Originally Published on There Are Four Mics – A Star Trek Podcast
(We’re moving our Star Trek Discovery related content over here where it belongs)
As previously discussed, there were just a few moments in the first few episodes of Star Trek Discovery that had me concerned. The Butcher’s Knife Cares Not For the Lamb’s Cry dissolved all of those concerns. And having seen the entire season already, this episode is somehow even better in retrospect. The biggest shocker about this episode is how jam packed with stuff it is. And obviously, The Butcher’s Knife Cares Not For the Lamb’s Cry is a stupidly terrific episode name. Let’s say it as much as we can in this Butcher’s Knife Cares Not for the Lamb’s Cry review.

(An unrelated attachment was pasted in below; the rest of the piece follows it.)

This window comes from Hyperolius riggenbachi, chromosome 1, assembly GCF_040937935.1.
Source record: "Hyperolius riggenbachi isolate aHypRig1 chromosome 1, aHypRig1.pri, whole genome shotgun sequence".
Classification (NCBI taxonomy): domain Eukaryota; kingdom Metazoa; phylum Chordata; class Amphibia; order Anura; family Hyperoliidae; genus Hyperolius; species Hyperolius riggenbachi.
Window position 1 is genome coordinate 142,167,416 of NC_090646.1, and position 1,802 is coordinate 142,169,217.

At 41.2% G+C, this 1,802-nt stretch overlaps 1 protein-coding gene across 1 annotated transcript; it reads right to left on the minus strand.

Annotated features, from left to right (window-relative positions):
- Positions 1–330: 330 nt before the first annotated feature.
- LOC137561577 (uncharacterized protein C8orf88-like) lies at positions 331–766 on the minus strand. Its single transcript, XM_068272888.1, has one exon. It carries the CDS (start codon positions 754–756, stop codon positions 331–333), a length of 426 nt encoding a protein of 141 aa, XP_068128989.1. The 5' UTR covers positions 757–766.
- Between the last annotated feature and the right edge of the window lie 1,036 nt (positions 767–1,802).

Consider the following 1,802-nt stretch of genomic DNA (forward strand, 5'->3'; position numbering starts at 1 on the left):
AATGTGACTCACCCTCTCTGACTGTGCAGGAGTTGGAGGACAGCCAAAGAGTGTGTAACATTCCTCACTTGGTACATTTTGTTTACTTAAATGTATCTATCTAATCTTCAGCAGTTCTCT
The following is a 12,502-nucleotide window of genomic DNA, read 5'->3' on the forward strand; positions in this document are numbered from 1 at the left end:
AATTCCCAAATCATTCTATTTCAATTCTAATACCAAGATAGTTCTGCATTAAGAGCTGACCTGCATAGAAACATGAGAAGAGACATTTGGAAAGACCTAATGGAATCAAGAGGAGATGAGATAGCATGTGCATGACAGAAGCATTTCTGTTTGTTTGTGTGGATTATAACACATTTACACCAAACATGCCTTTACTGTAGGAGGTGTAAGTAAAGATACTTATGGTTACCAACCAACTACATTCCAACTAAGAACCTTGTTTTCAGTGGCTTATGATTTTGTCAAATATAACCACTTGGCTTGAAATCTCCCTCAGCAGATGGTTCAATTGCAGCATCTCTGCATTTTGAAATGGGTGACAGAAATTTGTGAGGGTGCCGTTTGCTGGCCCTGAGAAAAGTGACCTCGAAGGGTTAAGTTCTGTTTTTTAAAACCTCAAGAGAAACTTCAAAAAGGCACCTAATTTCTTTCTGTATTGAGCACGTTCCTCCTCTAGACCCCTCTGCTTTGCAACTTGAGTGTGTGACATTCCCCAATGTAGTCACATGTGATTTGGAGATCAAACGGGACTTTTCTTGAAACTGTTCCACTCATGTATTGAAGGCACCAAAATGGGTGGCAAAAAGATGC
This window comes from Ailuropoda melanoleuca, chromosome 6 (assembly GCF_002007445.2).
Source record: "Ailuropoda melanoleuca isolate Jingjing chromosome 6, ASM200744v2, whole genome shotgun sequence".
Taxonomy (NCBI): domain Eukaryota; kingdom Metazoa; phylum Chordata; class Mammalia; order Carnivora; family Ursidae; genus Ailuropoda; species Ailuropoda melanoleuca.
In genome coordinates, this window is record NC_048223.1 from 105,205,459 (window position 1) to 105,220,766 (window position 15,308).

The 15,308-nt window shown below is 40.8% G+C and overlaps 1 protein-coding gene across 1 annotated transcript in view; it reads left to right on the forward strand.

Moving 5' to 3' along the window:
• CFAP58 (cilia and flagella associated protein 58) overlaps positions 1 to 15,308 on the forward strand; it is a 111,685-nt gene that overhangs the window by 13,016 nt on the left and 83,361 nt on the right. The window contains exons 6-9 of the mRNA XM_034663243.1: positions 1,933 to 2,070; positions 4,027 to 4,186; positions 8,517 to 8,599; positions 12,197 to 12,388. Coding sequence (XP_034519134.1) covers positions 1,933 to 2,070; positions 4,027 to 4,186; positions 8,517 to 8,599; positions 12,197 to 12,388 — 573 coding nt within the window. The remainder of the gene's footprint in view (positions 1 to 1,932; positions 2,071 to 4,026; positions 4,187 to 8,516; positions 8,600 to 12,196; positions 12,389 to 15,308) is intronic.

Lorca brings Burnham in on the little secret of him capturing the monstrous beast from the USS Glenn aboard the Discovery at the end of “Context is for Kings.” This was a plot development that brought me a significant amount of joy. A lesser show would have dragged this secret out over the space of several shows, when it really holds limited story potential in my mind. So for them to immediately do away with it just minutes into the next episode? The only pattern this show is establishing at this point is blowing up my expectations, and that’s hella exciting.
And the tardigrade itself also broke my expectations in a pretty delightful way. The creature transforms from a horrifying beast dubbed “Ripper” in the beginning of the episode, and ends it as a pitiable and docile creature being treated unfairly by Starfleet. This is one helluva story arc for a creature without lines. I’m really looking forward to the time when Starfleet can power its fleet without stabbing tardigrade nipples.